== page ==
The 2015 Ultimate Lenten Resource Guide

Ideas for drawing closer to Christ these 40 days

(photo: Shutterstock)

Every year before Lent begins, I scour the Internet and books for inspiring resources and creative ideas, then prayerfully discern how I can go beyond a chocolate fast to make the most of the penitential season.

I’ve recently gathered some of my favorite Lenten tools for living out the 40 days in a spirit of prayer, fasting and almsgiving. You’re bound to find at least one that speaks to your heart and motivates you to draw closer to Christ and the mystery of his passion this Lent.  


Lent in Your Email Inbox

  • Free daily Lent reflections from Father Robert Barron from Word on Fire Catholic Ministries: Anything that comes from Word on Fire is always rife with spiritual wisdom. Reflect daily on Christ’s journey to Calvary from the comfort of your office chair or living room couch. Email reflections are available in both English and Spanish.
  • Best Lent Ever” from Dynamic Catholic: Each week, participants in this free email program will receive short videos from Matthew Kelly that unpack “the genius of Catholicism” and inspire them to becoming the best version of themselves.


Lent for Families, Teens and Kids

  • Family Lenten practices calendar: Author Traci Smith has devised a simple calendar for families, featuring a prayer, almsgiving or fasting activity for each day. The prompts in this printable calendar aren’t overly time-consuming and are easily adaptable for different aged children.
  • Catholic Icing’s Lent activities for children: From Lenten calendars and an instructional for making a homemade crown of thorns to a DIY candle Stations of the Cross and almsgiving boxes, there are crafty and creative ideas for helping your kids engage more fully in Mardi Gras, Ash Wednesday, the Stations of the Cross, Palm Sunday and Holy Week.
  •’s “102 Things You Should Really Give Up for Lent”: Every year, the Life Teen staff  (this 2015 list is from Christina Mead) comes up with a refreshing list of out-of-the-box ideas of things that teens — or anyone — should consider giving up for Lent. Give-this-up idea No. 69 — not going to confession because it’s scary — is only one of the many short but powerful suggestions.


Lent for Social Media and Smartphone Users 

  • The #ShareJesus project: This Lenten social-media challenge from Life Teen encourages people to stay on Twitter and Facebook for Lent and seize the opportunity to share a short video each day about Jesus by top Catholic presenters.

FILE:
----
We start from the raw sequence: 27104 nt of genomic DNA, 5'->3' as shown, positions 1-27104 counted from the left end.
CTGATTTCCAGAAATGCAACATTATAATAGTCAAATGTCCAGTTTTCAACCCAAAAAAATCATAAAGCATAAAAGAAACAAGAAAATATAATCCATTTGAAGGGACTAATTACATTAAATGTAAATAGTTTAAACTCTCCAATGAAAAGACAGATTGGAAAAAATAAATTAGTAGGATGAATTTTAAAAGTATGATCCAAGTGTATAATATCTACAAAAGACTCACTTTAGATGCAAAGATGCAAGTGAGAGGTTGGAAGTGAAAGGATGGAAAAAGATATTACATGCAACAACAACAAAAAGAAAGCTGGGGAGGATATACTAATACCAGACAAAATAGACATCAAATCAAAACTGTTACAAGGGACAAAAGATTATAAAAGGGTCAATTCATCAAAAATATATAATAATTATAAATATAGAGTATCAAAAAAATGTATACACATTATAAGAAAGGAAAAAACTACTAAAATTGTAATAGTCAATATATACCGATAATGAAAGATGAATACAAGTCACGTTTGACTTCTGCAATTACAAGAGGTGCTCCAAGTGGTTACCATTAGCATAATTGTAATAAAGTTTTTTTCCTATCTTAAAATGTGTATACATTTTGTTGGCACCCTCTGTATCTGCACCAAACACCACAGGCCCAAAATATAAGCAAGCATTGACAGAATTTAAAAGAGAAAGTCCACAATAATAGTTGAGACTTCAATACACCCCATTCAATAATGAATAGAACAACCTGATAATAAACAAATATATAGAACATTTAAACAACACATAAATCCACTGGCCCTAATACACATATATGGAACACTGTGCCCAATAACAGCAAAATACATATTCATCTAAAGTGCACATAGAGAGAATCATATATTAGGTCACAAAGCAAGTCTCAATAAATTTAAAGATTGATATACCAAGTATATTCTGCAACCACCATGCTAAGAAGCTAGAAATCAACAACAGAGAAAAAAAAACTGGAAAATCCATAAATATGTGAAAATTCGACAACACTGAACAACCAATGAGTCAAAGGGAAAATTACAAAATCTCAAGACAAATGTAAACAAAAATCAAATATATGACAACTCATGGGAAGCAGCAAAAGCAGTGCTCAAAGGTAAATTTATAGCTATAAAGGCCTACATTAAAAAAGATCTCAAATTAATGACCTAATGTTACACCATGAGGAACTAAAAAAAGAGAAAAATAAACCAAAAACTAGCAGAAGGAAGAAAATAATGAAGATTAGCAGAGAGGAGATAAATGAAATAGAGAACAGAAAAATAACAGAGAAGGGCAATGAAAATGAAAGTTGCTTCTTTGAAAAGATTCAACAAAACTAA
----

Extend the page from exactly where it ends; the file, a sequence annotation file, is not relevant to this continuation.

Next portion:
• Lentsanity” app:  The Fellowship of Catholic University Students (Focus) brings you the Lentsanity app and other social-media resources with reminders not to eat meat on Fridays, illustrated guides for Lenten observances, “Meat Police-approved” recipes and more.
  • Catholics Come Home’s “Movie” and “Heavy Burdens” evangomercials: The media apostolate is encouraging Catholics to share these powerful commercials with messages of Christ’s healing mercy and the power of the sacrament of reconciliation with others through social media and over email, in conjunction with the ads airing on national TV this Lent. Inviting fallen-away souls home to the Church is certainly a worthy Lenten activity.


Lent for the Bookworm


Lent on Audio and Video

  • My Beloved Son: Meditations for Lent, distributed by Lighthouse Catholic Media, offers Father Barron’s thoughts on spiritual discipline.
  • The Augustine Institute’s Lenten-retreat audio CDs: Fortunately, the moving talks given at the Denver-based institute’s 2012 Lenten retreat can be re-experienced through your own ear buds this year. Three distinguished professors give presentations entitled “In the Battle,” “In the Desert” and “At the Cross,” guiding the listener toward a more fruitful experience during the holy season of Lent. 


Lent Tips From Pope Francis


What will I be doing for Lent this year? Among other great activities on this list, I’ll be sitting down with a cup of cocoa and my calendar any day now to get ready for my favorite Lenten activity, which involves a little bit of prayer and a lot of transformation.  




Katie Warner writes from California.

Her website is; she tweets @CatholicKatie.

She is the manager of communication and evangelization at Catholics Come Home.